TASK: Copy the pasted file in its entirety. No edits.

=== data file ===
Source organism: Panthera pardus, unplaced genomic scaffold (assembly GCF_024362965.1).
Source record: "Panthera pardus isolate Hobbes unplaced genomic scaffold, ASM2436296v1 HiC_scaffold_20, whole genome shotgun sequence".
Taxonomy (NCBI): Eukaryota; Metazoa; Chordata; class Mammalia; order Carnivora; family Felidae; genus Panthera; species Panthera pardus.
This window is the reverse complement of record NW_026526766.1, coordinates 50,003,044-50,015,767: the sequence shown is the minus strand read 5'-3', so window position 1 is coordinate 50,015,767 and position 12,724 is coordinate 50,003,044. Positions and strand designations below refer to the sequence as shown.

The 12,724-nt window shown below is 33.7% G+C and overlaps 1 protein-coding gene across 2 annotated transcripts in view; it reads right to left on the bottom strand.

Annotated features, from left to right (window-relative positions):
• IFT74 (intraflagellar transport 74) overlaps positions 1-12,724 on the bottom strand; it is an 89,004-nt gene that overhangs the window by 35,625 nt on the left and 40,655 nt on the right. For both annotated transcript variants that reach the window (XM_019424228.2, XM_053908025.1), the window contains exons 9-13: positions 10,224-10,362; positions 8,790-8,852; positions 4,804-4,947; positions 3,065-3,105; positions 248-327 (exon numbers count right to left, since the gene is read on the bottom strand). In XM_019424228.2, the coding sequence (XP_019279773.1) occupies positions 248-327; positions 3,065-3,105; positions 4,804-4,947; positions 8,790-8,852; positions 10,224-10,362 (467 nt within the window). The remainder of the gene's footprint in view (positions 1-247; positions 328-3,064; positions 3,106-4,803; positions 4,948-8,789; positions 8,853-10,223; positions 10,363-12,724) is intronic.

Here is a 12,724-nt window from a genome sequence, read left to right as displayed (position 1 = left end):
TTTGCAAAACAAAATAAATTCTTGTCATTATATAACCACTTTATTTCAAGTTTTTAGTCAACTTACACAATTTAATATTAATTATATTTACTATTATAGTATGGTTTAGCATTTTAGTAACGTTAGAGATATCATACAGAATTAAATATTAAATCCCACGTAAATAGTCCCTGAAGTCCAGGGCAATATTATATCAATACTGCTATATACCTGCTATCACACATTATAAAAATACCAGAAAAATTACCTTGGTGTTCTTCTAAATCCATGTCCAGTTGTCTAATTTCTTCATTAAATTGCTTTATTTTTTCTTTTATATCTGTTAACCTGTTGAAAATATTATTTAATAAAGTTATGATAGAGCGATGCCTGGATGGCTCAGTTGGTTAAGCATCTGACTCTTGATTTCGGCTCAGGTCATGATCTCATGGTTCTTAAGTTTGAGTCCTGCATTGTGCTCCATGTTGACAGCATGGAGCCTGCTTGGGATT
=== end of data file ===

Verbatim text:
Source organism: Panthera pardus, unplaced genomic scaffold (assembly GCF_024362965.1).
Source record: "Panthera pardus isolate Hobbes unplaced genomic scaffold, ASM2436296v1 HiC_scaffold_20, whole genome shotgun sequence".
Taxonomy (NCBI): Eukaryota; Metazoa; Chordata; class Mammalia; order Carnivora; family Felidae; genus Panthera; species Panthera pardus.
This window is the reverse complement of record NW_026526766.1, coordinates 50,003,044-50,015,767: the sequence shown is the minus strand read 5'-3', so window position 1 is coordinate 50,015,767 and position 12,724 is coordinate 50,003,044. Positions and strand designations below refer to the sequence as shown.

The 12,724-nt window shown below is 33.7% G+C and overlaps 1 protein-coding gene across 2 annotated transcripts in view; it reads right to left on the bottom strand.

Annotated features, from left to right (window-relative positions):
• IFT74 (intraflagellar transport 74) overlaps positions 1-12,724 on the bottom strand; it is an 89,004-nt gene that overhangs the window by 35,625 nt on the left and 40,655 nt on the right. For both annotated transcript variants that reach the window (XM_019424228.2, XM_053908025.1), the window contains exons 9-13: positions 10,224-10,362; positions 8,790-8,852; positions 4,804-4,947; positions 3,065-3,105; positions 248-327 (exon numbers count right to left, since the gene is read on the bottom strand). In XM_019424228.2, the coding sequence (XP_019279773.1) occupies positions 248-327; positions 3,065-3,105; positions 4,804-4,947; positions 8,790-8,852; positions 10,224-10,362 (467 nt within the window). The remainder of the gene's footprint in view (positions 1-247; positions 328-3,064; positions 3,106-4,803; positions 4,948-8,789; positions 8,853-10,223; positions 10,363-12,724) is intronic.

Here is a 12,724-nt window from a genome sequence, read left to right as displayed (position 1 = left end):
TTTGCAAAACAAAATAAATTCTTGTCATTATATAACCACTTTATTTCAAGTTTTTAGTCAACTTACACAATTTAATATTAATTATATTTACTATTATAGTATGGTTTAGCATTTTAGTAACGTTAGAGATATCATACAGAATTAAATATTAAATCCCACGTAAATAGTCCCTGAAGTCCAGGGCAATATTATATCAATACTGCTATATACCTGCTATCACACATTATAAAAATACCAGAAAAATTACCTTGGTGTTCTTCTAAATCCATGTCCAGTTGTCTAATTTCTTCATTAAATTGCTTTATTTTTTCTTTTATATCTGTTAACCTGTTGAAAATATTATTTAATAAAGTTATGATAGAGCGATGCCTGGATGGCTCAGTTGGTTAAGCATCTGACTCTTGATTTCGGCTCAGGTCATGATCTCATGGTTCTTAAGTTTGAGTCCTGCATTGTGCTCCATGTTGACAGCATGGAGCCTGCTTGGGATT